'All questions arising in the management and administration of the trusts or powers hereof and all differences of opinion amongst the trustees shall be disposed of in accordance with the opinion of the settlor during his lifetime and on and after the death of the settlor in accordance with the opinion of the majority of the trustees sin the case of their being equally divided the trustee senior most in age shall have casting vote.'
The learned counsel for the appellant says that these clauses read fairly would enable the settlor to direct the trustees to give a loan to him and he could give directions to the trustees in such a way as to reassume control over assets. He says that as a matter of fact the Income-tax Officer did find that the settlor has been utilizing these powers for his own benefit. There is no doubt that under the trust deed the settlor has very wide powers and the settlor could direct the trustees to grant loan to him. The trustees could even grant loan to a firm in which he was interested. But this would be contrary to the provisions of the Bombay Public Trusts Act. Section 35 (1) of the Bombay Public Trusts Act provides :
'35. Investment of public trust money. - (1) Where the trust property consists of money and cannot be applied immediately or at an early date for purposes of the public trusts the trustee shall be bound (notwithstanding any direction contained in the instrument of the trust) to deposit the money in any schedule bank as defined in the Reserve Bank of India Act, 1934, in the Postal Savings Bank or in a co-operative bank approved by the State Government for the purpose or to invest it in public security : ...
Provided further that the Charity Commissioner may by general or special order permit the trustee of any public trust or classes of such trusts to invest the money in any other manner.'
Mr. S. T. Desai submits that we cannot take into consideration the provisions of the Bombay Public Trusts Act. We are unable to accept this submission. The Bombay Public Trusts Act must, to the extent it operates, override any provisions in the trust deed. As Shelat J. observed, 'when proviso 1 talks about a right to reassume power, prima facie, that must mean that there is such power lawfully given under the deed of trust.' It seems to us that the legislature in proviso 1 to section 16 (1) (6) is thinking of powers lawfully given and powers lawfully exercised. Any person can commit breach of trust and assume power over the income or assets but for that reason the income of the trust cannot be treated as the income of the settlor under the proviso.
The Calcutta High Court in Commissioner of Income-tax v. Sir S. M. Bose observed :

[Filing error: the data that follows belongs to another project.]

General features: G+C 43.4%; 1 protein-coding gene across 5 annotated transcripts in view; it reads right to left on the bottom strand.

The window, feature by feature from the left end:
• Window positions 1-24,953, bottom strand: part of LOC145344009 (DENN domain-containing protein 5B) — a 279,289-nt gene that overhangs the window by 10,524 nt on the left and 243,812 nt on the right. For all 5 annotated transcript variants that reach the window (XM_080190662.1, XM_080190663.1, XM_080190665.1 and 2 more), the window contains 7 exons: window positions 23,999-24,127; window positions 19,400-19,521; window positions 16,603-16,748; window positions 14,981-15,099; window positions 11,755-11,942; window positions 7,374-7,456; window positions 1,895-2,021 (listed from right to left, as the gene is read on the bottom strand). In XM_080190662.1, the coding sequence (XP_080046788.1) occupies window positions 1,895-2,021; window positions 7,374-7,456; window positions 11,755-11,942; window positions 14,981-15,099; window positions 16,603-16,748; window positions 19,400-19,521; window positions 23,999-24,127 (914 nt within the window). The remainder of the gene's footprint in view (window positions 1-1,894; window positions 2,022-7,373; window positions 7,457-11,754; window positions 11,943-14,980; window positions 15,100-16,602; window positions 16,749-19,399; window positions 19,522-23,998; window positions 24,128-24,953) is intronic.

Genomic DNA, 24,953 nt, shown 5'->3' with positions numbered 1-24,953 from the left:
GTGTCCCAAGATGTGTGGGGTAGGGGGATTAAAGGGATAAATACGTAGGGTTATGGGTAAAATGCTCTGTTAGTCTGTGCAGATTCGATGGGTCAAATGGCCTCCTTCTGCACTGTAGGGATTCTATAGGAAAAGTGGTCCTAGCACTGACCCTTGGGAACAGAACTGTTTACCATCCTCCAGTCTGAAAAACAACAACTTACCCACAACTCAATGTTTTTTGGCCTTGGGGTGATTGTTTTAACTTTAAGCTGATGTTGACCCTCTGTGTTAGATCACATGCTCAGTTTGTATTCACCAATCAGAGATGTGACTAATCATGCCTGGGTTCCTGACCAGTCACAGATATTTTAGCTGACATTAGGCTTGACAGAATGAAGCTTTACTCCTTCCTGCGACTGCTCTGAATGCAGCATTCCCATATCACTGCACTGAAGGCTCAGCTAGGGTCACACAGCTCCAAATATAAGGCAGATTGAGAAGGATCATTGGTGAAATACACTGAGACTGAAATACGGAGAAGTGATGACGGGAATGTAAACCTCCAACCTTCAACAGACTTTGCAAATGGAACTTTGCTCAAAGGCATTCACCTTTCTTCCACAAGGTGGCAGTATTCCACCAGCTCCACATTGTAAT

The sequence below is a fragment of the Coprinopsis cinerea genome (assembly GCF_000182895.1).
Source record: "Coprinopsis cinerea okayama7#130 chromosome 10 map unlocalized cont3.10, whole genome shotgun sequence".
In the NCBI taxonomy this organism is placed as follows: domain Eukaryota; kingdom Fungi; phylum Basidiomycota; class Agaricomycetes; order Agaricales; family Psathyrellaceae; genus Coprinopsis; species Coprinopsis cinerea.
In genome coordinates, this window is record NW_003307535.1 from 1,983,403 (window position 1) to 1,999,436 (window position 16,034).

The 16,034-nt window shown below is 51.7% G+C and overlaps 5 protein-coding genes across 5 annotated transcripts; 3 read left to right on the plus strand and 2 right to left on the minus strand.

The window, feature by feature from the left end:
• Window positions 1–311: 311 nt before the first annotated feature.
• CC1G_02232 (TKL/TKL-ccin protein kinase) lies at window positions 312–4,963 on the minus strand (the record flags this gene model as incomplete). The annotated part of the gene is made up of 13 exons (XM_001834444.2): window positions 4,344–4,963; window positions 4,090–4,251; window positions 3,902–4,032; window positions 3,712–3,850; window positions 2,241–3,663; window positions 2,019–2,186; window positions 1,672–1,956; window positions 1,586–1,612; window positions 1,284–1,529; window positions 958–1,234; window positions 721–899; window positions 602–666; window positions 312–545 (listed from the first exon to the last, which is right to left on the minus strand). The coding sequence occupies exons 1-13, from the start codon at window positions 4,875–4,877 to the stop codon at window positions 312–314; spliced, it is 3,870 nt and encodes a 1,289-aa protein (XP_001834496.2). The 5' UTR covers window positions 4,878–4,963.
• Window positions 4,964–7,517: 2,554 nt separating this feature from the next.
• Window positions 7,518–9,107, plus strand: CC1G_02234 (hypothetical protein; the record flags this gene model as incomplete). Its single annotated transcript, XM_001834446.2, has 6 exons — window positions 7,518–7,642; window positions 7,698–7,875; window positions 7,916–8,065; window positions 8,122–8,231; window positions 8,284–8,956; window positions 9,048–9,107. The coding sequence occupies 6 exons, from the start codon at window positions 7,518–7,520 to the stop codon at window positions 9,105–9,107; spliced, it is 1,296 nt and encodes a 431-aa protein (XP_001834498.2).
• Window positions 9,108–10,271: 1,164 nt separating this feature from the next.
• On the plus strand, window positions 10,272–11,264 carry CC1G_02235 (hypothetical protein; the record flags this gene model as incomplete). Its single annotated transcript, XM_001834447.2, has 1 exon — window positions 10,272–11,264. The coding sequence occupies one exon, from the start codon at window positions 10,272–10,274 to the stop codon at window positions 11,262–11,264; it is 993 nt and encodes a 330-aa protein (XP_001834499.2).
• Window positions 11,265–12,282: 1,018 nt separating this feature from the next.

'The first proviso to section 16 (1) (c) only contemplates cases where the settlor can lawfully reassume power over the income or the assets. Unless that was so, the proviso would cover every trust where a settlor has made himself trustee because a trustee acting dishonestly could always assume control over the income.'
We agree with these observations. Similarly, in an unreported judgment (Commissioner of Income-tax v. Mathuradas Mangaldas Parekh) the Bombay High Court repelled a similar argument by observing :
'The first answer to this contention is that the trustees would be committing a breach of the law if they were to advance moneys to themselves. There is a clear prohibition under section 54 of the Trusts Act.'
If we do not ignore the provisions of the Bombay Public Trusts Act and the general principles applicable to public trusts, the question arises whether on a true interpretation of the first proviso to section 16 (1) (c) the powers reserved to the settlor under the trust deed come within its mischief. The learned counsel says that the words of the proviso are very wide. He points out the reasons why Parliament has inserted this proviso. He draws our attention to the following observations of Lord Macmillan in Chamberlain v. Inland Revenue Commissioners quoted in Tulsidas Kilachand v. Commissioner of Income-tax :
'This legislation... (is) designed to overtake and circumvent a growing tendency on the part of taxpayers to endeavour to avoid or reduce tax liability by means of settlements. Stated quite generally, the method consisted in the disposal by the taxpayer of part of his property in such a way that the income should no longer be receivable by him, while at the same time he retained certain powers over, or interests in, the property or its income. The legislatures counter was to declare that the income of which the taxpayer had thus sought to disembarrass himself should, notwithstanding, be treated as still his income and taxed in his hands accordingly.'